Green chemistry : an international journal and green chemistry resource : GC | VOL. 24
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A perspective on developing solid-phase extraction technologies for industrial-scale critical materials recovery.

Publication Date Apr 4, 2022

Abstract

Critical materials (CMs) are a group of elements that have been determined to be important for the modern economy, but which may face current or potential supply limitations. Some examples of metals that have received the CM designation include the rare earth elements, indium, gallium, and lithium. The last decade has seen a major push for the development of new and improved technologies for the recovery and purification of CMs from various traditional and non-traditional resources in an effort to diversify supply. Solid-phase extraction (SPE) is one broad category of these experimental extraction technologies. SPE involves the application of a solid material to preferentially retain in the solid phase one or more specific components of an aqueous solution, leaving the other components behind in the aqueous phase. A wide range of different sorbents has been used for SPE, and many offer significant potential advantages, including low cost, low environmental impact, and high customizability. Hierarchically porous silica monoliths are one example of a cutting-edge sorbent that provides a durable, high surface area foundation that can be functionalized with a variety of targeted ligands for the selective extraction of specific CMs. Despite impressive recent advances in SPE, there remain areas for improvement that are common across the discipline. To demonstrate the practical viability of these innovative CM recovery systems, future SPE studies would benefit from devoting additional focus to the scalability of their material, as ...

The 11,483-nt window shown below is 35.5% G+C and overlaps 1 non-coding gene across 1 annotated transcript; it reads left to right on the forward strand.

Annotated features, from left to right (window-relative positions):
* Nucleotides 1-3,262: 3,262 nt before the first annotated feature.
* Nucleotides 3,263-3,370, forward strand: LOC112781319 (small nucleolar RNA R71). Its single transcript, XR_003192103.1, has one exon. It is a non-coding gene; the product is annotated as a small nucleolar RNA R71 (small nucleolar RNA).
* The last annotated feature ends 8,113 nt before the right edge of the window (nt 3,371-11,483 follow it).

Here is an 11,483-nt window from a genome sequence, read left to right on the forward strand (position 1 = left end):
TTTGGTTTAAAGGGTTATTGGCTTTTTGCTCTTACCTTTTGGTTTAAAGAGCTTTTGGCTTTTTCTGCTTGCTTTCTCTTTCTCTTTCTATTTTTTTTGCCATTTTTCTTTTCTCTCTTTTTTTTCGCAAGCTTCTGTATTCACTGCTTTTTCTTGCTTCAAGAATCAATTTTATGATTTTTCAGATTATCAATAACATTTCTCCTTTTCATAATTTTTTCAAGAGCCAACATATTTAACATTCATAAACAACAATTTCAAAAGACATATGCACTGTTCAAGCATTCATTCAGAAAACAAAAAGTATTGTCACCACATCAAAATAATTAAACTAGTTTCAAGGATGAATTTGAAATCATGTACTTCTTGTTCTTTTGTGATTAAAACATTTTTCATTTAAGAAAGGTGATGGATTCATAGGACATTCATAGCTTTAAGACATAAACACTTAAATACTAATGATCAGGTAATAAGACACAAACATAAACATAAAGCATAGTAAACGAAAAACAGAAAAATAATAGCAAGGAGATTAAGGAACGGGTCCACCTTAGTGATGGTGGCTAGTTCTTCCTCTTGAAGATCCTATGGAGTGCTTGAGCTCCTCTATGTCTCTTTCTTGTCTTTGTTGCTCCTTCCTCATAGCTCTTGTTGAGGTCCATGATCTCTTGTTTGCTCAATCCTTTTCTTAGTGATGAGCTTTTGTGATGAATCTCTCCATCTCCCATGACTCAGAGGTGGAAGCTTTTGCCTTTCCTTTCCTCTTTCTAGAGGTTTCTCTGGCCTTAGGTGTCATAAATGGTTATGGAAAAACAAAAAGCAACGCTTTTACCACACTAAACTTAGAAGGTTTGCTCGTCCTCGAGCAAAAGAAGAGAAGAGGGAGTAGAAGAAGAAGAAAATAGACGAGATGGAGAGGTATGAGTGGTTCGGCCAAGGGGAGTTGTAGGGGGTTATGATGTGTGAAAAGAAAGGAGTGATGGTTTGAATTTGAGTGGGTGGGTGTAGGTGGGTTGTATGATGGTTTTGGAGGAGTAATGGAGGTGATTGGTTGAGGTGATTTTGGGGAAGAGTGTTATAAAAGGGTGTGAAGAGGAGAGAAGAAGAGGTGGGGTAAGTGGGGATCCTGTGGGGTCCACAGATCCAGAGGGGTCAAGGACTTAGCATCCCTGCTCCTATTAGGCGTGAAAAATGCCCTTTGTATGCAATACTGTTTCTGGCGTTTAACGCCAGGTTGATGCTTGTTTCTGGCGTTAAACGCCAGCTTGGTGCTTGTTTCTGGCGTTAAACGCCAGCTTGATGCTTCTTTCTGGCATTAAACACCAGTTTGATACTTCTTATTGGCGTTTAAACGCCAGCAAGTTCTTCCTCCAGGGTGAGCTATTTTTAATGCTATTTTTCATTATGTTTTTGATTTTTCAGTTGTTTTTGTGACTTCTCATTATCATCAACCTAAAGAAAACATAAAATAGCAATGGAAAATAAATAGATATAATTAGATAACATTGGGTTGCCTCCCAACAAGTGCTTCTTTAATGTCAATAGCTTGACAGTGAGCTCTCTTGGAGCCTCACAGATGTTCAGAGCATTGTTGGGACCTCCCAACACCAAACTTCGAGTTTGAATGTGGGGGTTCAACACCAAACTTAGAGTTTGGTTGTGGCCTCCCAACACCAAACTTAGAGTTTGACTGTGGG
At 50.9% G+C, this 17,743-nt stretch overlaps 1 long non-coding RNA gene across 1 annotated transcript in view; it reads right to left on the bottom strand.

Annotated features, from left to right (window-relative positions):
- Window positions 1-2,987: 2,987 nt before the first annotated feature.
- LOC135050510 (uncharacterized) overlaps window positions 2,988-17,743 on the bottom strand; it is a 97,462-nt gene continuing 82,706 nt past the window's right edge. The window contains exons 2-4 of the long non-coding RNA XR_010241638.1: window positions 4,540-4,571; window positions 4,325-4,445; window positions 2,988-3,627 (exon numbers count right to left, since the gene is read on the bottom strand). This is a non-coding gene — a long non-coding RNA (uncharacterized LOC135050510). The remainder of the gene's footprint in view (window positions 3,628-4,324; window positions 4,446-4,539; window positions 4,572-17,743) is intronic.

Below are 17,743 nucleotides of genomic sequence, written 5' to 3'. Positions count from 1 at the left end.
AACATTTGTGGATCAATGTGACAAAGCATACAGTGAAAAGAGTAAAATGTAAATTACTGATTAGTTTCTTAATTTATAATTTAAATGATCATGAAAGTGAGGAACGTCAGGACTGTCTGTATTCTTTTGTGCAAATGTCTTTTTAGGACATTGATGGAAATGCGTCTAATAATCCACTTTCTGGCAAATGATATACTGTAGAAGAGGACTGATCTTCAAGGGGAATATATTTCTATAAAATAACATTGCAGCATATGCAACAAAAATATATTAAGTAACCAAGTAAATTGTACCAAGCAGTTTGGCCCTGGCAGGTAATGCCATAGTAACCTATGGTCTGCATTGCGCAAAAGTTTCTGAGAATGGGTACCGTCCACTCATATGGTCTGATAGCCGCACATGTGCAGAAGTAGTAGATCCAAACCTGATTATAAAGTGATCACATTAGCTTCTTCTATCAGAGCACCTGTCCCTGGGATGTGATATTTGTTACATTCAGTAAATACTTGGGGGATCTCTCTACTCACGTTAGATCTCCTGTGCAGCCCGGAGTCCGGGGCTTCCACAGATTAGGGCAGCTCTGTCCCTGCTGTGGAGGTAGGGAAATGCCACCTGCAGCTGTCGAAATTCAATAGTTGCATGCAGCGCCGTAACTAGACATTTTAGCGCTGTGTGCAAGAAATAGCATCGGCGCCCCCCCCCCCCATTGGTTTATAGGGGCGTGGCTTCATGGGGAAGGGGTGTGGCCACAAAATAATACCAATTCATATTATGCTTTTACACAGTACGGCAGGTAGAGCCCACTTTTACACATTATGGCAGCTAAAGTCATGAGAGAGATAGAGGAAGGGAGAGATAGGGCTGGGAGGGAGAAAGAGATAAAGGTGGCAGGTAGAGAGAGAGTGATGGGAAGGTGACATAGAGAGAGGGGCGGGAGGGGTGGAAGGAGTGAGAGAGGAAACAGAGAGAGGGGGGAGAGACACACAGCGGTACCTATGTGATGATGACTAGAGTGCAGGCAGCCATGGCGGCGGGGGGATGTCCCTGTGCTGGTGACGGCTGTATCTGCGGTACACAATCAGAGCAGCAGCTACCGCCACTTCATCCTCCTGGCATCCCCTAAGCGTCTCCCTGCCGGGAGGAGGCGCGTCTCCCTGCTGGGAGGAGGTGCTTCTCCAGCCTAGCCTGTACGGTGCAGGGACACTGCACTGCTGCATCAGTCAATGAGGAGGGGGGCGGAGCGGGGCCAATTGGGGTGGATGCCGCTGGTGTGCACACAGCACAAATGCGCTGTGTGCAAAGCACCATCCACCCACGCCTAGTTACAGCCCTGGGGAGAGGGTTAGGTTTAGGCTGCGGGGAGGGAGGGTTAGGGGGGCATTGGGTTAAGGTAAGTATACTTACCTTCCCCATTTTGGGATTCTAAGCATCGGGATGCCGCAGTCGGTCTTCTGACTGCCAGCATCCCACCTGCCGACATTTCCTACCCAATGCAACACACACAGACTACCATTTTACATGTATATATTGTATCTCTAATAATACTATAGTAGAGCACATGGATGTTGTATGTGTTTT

Concepts

Critical Materials Solid-phase Extraction Non-traditional Resources Technologies For Recovery Low Environmental Impact Environmental Impact Studies Rare Earth Gallium Extraction Technologies Recovery Systems Earth Gallium

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